"All potential adversaries such as Russia and China understand that we are dependent on information enabled technologies and they see it as an asymmetric vulnerability of the United States," said Frank Rose, a former State Department official and senior fellow for security and strategy at the Brookings Institution.
The espionage threat to the cables, meanwhile, has loomed since the Cold War. What is different now is the massive and growing amounts of data they carry - a highly valuable target for foreign spies.
The cables, most of which are owned by private telecommunications firms, run under the sea and come ashore at various locations throughout the globe, with sites in the U.S. and in other countries, like Japan.
"If you want to engage in signals intelligence, being able to tap into these landing points ... gives you tremendous access to data," said Jim Lewis, a former State Department official and expert in technology and foreign policy at the Center for Strategic and International Studies. "I can either tap 160 million phones or tap one cable."
Other officials cautioned that sabotage is more likely than espionage, in part because it would require the hackers to tap into the cables and extract information from the open ocean.
"It is much more likely that sabotage would be something that could potentially damage or exploit these cables than espionage," said Robert Anderson, a former national security executive at the FBI and now a security expert with the Chertoff Group.
"It is a lot harder to have the ability to tap into these [cables] without anybody finding out about it and then gleaning off intelligence over time," added Anderson. He said the threat lingers in areas where the cables are in shallower waters or make landfall.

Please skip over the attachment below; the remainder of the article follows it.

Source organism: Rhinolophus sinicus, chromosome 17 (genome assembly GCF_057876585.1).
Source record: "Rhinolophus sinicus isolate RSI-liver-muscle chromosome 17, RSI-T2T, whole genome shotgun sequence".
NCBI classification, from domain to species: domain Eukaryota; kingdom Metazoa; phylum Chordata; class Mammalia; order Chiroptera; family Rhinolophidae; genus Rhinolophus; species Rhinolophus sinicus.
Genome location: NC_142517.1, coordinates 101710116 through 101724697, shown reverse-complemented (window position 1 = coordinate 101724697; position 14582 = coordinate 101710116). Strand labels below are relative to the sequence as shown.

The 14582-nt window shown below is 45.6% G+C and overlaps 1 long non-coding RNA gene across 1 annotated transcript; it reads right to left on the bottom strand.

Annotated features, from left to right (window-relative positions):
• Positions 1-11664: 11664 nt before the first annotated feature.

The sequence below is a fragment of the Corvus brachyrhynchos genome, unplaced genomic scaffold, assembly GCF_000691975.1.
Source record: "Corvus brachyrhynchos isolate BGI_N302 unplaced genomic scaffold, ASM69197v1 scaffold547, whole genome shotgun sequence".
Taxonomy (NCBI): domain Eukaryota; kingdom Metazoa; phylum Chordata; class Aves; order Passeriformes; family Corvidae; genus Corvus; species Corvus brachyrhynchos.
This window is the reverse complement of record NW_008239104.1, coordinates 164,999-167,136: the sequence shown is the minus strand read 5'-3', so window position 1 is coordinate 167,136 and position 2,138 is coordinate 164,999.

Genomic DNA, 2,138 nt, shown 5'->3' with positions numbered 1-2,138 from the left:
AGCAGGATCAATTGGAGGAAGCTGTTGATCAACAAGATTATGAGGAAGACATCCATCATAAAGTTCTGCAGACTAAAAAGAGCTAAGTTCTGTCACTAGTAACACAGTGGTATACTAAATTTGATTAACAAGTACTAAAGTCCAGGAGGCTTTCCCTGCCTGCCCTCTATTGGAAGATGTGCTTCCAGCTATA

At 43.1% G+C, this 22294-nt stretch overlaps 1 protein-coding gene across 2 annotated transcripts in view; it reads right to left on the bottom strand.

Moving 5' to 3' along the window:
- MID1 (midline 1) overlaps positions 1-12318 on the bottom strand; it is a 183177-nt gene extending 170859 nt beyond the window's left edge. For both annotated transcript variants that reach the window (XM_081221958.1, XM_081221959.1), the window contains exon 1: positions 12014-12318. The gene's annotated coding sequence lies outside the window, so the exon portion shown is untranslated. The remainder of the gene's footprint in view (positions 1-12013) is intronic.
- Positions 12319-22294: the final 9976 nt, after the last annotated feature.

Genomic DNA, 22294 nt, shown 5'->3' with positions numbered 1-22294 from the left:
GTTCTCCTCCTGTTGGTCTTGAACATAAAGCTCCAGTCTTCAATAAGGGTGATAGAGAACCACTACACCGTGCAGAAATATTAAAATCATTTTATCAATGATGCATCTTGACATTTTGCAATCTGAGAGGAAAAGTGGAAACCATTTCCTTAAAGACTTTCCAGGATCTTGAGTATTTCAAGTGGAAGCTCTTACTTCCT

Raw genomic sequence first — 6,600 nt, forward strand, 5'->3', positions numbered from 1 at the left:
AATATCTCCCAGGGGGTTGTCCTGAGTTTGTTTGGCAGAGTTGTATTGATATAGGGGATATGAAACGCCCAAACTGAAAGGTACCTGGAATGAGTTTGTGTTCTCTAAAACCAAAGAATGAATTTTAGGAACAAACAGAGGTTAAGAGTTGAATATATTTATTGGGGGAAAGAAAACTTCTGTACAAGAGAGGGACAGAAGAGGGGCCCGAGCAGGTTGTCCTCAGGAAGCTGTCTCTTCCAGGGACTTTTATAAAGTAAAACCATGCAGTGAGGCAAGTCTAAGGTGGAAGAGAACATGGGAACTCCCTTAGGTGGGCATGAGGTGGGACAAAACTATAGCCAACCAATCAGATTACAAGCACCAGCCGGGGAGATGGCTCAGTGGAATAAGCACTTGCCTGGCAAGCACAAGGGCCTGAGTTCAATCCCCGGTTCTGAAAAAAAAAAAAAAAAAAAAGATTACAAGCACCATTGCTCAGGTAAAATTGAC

The threat of foreign adversaries targeting these systems for intelligence has been compounded as more countries build up their capabilities.
U.S. officials have said little publicly about the particular threat Russia and others might pose to these cables. It's a sensitive topic, partly because the U.S. government also tapped undersea cables for intelligence purposes, as revealed in 2013 by former National Security Agency contractor Edward Snowden.
The Office of the Director of National Intelligence (ODNI) did release a joint public-private sector report last September on the rising risks to undersea communications cables. The report partly blamed the risk on vulnerability to remotely controlled networks, the growing threat of cyberattacks and concerns among foreign nation-states interfering with the system.
The ODNI declined to offer additional information when contacted by The Hill.
British officials and some former U.S. officials have argued publicly that these cables have minimal protections at sea and at their landing sites - and warrant more protections from potential sabotage.
"The arteries upon which the Internet and our modern world depends have been left highly vulnerable. Whether from terrorist activity or an increasingly bellicose Russian naval presence, the threat of these vulnerabilities being exploited is growing," Rishi Sunak, a British member of Parliament, wrote in paper published last December.
"A successful attack would deal a crippling blow to Britain's security and prosperity. The threat is nothing short of existential."
The Treasury sanctions announced Monday were issued under a law passed by Congress last year to punish Moscow for interfering in the 2016 presidential election and other malign activities. It's part of a growing effort by the Trump administration to call out and punish Russia for its behavior in cyberspace and elsewhere.
"The entities designated today have directly contributed to improving Russia's cyber and underwater capabilities through their work with the FSB and therefore jeopardize the safety and security of the United States and our allies," Treasury Secretary Steven Mnuchin said in a statement. "The United States is committed to aggressively targeting any entity or individual working at the direction of the FSB whose work threatens the United States."
The penalties, though, clearly highlight the worries among U.S. officials.
"These are fundamentally critical to the modern economy and national security," said Rose. "It's clear from this that the Trump administration is concerned about this issue, as the Obama administration was."